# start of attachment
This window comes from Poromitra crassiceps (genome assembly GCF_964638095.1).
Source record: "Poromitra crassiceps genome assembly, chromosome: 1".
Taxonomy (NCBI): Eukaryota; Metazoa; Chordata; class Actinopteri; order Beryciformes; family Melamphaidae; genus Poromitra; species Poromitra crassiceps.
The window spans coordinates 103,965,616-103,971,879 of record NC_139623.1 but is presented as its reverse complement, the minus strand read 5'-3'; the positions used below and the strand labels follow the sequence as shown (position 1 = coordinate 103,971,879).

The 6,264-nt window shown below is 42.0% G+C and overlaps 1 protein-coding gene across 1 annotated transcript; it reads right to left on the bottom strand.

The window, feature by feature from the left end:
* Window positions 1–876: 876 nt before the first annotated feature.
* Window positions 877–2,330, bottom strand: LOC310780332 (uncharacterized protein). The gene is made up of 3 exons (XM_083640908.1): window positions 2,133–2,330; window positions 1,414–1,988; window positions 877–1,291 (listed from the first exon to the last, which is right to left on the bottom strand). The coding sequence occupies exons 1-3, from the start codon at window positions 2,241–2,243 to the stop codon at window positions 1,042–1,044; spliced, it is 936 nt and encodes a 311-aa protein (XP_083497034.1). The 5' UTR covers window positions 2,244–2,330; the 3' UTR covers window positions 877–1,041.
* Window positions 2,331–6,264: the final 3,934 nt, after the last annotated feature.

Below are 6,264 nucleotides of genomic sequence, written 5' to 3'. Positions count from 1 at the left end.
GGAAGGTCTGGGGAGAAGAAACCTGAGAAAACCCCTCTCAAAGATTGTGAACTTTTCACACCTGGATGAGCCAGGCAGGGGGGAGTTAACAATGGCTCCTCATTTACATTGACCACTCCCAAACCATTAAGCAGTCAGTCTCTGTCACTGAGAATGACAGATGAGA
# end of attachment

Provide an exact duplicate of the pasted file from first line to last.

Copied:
This window comes from Poromitra crassiceps (genome assembly GCF_964638095.1).
Source record: "Poromitra crassiceps genome assembly, chromosome: 1".
Taxonomy (NCBI): Eukaryota; Metazoa; Chordata; class Actinopteri; order Beryciformes; family Melamphaidae; genus Poromitra; species Poromitra crassiceps.
The window spans coordinates 103,965,616-103,971,879 of record NC_139623.1 but is presented as its reverse complement, the minus strand read 5'-3'; the positions used below and the strand labels follow the sequence as shown (position 1 = coordinate 103,971,879).

The 6,264-nt window shown below is 42.0% G+C and overlaps 1 protein-coding gene across 1 annotated transcript; it reads right to left on the bottom strand.

The window, feature by feature from the left end:
* Window positions 1–876: 876 nt before the first annotated feature.
* Window positions 877–2,330, bottom strand: LOC310780332 (uncharacterized protein). The gene is made up of 3 exons (XM_083640908.1): window positions 2,133–2,330; window positions 1,414–1,988; window positions 877–1,291 (listed from the first exon to the last, which is right to left on the bottom strand). The coding sequence occupies exons 1-3, from the start codon at window positions 2,241–2,243 to the stop codon at window positions 1,042–1,044; spliced, it is 936 nt and encodes a 311-aa protein (XP_083497034.1). The 5' UTR covers window positions 2,244–2,330; the 3' UTR covers window positions 877–1,041.
* Window positions 2,331–6,264: the final 3,934 nt, after the last annotated feature.

Below are 6,264 nucleotides of genomic sequence, written 5' to 3'. Positions count from 1 at the left end.
GGAAGGTCTGGGGAGAAGAAACCTGAGAAAACCCCTCTCAAAGATTGTGAACTTTTCACACCTGGATGAGCCAGGCAGGGGGGAGTTAACAATGGCTCCTCATTTACATTGACCACTCCCAAACCATTAAGCAGTCAGTCTCTGTCACTGAGAATGACAGATGAGA